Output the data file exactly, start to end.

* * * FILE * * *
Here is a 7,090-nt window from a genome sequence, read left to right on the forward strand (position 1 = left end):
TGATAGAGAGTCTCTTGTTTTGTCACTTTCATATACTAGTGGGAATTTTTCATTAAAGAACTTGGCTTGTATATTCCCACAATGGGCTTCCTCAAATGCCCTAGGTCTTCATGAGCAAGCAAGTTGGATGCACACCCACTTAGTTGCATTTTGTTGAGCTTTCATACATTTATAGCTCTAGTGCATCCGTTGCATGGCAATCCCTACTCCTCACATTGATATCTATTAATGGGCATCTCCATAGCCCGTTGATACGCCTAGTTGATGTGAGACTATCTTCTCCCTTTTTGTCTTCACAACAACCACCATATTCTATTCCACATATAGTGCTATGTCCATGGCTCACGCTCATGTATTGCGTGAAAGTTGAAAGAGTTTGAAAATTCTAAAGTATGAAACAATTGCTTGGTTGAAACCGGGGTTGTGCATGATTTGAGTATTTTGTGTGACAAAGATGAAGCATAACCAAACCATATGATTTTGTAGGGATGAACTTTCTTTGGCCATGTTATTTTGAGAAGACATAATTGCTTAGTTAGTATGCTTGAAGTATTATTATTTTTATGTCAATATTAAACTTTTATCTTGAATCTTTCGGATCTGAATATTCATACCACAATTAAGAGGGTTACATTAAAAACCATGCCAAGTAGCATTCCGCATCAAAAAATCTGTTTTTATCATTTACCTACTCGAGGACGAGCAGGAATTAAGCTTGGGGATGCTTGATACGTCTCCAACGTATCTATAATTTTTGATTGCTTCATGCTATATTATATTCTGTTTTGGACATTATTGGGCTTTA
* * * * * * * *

Here is a 7,090-nt window from a genome sequence, read left to right on the forward strand (position 1 = left end):
TGATAGAGAGTCTCTTGTTTTGTCACTTTCATATACTAGTGGGAATTTTTCATTAAAGAACTTGGCTTGTATATTCCCACAATGGGCTTCCTCAAATGCCCTAGGTCTTCATGAGCAAGCAAGTTGGATGCACACCCACTTAGTTGCATTTTGTTGAGCTTTCATACATTTATAGCTCTAGTGCATCCGTTGCATGGCAATCCCTACTCCTCACATTGATATCTATTAATGGGCATCTCCATAGCCCGTTGATACGCCTAGTTGATGTGAGACTATCTTCTCCCTTTTTGTCTTCACAACAACCACCATATTCTATTCCACATATAGTGCTATGTCCATGGCTCACGCTCATGTATTGCGTGAAAGTTGAAAGAGTTTGAAAATTCTAAAGTATGAAACAATTGCTTGGTTGAAACCGGGGTTGTGCATGATTTGAGTATTTTGTGTGACAAAGATGAAGCATAACCAAACCATATGATTTTGTAGGGATGAACTTTCTTTGGCCATGTTATTTTGAGAAGACATAATTGCTTAGTTAGTATGCTTGAAGTATTATTATTTTTATGTCAATATTAAACTTTTATCTTGAATCTTTCGGATCTGAATATTCATACCACAATTAAGAGGGTTACATTAAAAACCATGCCAAGTAGCATTCCGCATCAAAAAATCTGTTTTTATCATTTACCTACTCGAGGACGAGCAGGAATTAAGCTTGGGGATGCTTGATACGTCTCCAACGTATCTATAATTTTTGATTGCTTCATGCTATATTATATTCTGTTTTGGACATTATTGGGCTTTA